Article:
Police were called after a swastika flag was suspended from a window in a residential building near a synagogue in the eastern Australian city of Brisbane on Saturday, sparking harsh condemnations from local politicians and calls for a ban on the Nazi symbol from the organized Jewish community.
According to The Guardian, Queensland Police seized the banner from a UniLodge complex, which provides student housing, on Saturday after it was seen by worshipers at the synagogue, but only charged its owner with creating a public nuisance.
“That flag and that symbol, the Nazi swastika symbol, represents one of the most evil moments in human history. For that to appear in 2021 in Brisbane over a synagogue is just atrocious,” Jason Steinberg, the vice president of the Queensland Jewish Board of Deputies, told the paper, calling on the legislature to tighten up hate laws.
The incident came only weeks after Australia announced that it was adopting the International Holocaust Remembrance Alliance’s working definition of antisemitism, joining a growing list of nations across Europe and the Americas to agree on a common description of anti-Jewish bias.
“Antisemitism has no place in Australia,” Prime Minister Scott Morrison announced earlier this month, The Guardian reported. “It has no place anywhere in the world. And we must work together, resolutely and as a global community to reject any word or any act that supports antisemitism towards individuals, towards communities or religious facilities.”
A global survey undertaken by the Anti-Defamation League in 2014 found that Australia distinguished itself as one the least antisemitic countries in the world. That seems to be borne out by the findings in a survey conducted earlier this year by Australia’s Social Research Center on behalf of Plus61J – an online news publication focusing on Israel, Australia and the Jewish world.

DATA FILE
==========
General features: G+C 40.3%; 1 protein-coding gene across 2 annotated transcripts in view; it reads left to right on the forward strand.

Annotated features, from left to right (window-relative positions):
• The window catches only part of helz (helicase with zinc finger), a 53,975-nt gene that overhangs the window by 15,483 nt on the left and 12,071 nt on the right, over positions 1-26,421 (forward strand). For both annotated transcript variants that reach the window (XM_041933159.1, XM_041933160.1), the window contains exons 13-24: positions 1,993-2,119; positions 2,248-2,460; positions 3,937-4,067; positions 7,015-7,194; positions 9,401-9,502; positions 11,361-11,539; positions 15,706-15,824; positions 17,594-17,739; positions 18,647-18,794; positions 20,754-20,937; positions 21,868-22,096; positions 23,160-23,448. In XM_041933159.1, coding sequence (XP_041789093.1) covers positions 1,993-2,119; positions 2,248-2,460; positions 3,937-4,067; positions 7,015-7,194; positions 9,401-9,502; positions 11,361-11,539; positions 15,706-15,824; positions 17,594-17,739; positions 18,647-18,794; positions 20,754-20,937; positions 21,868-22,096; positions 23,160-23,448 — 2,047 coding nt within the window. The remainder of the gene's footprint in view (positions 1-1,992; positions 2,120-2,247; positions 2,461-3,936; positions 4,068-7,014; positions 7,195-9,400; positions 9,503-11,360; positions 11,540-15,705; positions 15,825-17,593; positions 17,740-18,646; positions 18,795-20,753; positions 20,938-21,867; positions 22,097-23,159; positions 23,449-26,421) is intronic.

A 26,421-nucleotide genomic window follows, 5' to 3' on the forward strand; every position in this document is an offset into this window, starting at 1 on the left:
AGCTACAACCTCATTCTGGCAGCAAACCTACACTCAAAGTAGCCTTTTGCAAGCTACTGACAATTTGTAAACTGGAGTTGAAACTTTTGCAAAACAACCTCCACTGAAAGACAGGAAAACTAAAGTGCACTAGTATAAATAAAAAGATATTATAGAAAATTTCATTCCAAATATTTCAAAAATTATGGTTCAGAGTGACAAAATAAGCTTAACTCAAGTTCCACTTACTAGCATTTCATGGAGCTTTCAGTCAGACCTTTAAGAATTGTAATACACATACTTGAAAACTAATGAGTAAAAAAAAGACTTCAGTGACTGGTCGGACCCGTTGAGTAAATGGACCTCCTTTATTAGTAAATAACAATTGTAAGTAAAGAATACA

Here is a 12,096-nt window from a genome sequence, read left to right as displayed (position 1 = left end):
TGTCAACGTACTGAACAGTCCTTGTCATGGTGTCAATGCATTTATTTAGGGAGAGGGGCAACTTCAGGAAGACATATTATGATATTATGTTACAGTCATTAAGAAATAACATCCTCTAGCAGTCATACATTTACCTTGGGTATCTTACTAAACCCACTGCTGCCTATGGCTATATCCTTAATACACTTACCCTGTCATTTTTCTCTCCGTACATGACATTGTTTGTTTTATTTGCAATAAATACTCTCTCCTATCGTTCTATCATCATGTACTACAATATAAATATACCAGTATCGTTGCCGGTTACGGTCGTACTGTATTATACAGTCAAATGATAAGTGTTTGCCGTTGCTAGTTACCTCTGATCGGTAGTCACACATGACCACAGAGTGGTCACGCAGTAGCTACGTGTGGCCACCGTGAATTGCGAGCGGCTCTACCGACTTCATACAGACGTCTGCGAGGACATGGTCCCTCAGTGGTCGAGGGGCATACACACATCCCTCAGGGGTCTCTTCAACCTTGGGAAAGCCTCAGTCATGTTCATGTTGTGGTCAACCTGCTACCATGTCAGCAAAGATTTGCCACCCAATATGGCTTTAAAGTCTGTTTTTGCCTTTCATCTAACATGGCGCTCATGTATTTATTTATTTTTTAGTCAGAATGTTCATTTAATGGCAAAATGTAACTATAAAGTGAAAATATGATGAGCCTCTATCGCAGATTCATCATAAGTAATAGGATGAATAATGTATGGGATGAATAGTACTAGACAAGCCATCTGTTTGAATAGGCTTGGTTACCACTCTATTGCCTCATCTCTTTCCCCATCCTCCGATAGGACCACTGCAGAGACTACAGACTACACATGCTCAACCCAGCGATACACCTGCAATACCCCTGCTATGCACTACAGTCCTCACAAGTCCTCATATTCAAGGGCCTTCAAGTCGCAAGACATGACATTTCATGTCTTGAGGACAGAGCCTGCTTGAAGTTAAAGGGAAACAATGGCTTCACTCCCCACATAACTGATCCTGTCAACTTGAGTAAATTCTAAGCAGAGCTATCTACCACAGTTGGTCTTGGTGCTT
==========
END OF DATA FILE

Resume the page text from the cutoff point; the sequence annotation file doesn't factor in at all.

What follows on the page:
To gauge levels of antisemitism in the country, respondents were asked how open they were to befriending Jews and to what degree they accepted certain negative stereotypes about Jews. A total of 92 percent said they were as comfortable having Jewish friends as having friends from other groups in society.
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About 116,000 Jews live in Australia, where they account for a tiny fraction of the population – 0.4 percent. More than four out of five respondents, however, overestimated their share, with 40 percent saying it was more than 5 percent.
More than 80 percent of respondents disagreed with the notions that Jewish people talk about the Holocaust to further their agenda and that they can’t be trusted in business. Well over 70 percent rejected claims that Jews consider themselves better than other Australians, that they have too much power in the media and that they are more obsessed with money than other Australians.
It is a sign of how aligned most Australians feel with the local Jewish population that nearly two out of every three respondents (62 percent) said they supported banning the swastika in their country in order to protect Jewish people from antisemitism – just 12 percent disagreed. But despite their overwhelming revulsion from the Nazi symbol, 30 percent of the respondents said they knew “little” or “virtually nothing” about the Holocaust.
But while Australians hold a very favorable view of the local Jewish community, the study also found that nearly one in five believe that their connection to Israel compromises their loyalty to Australia.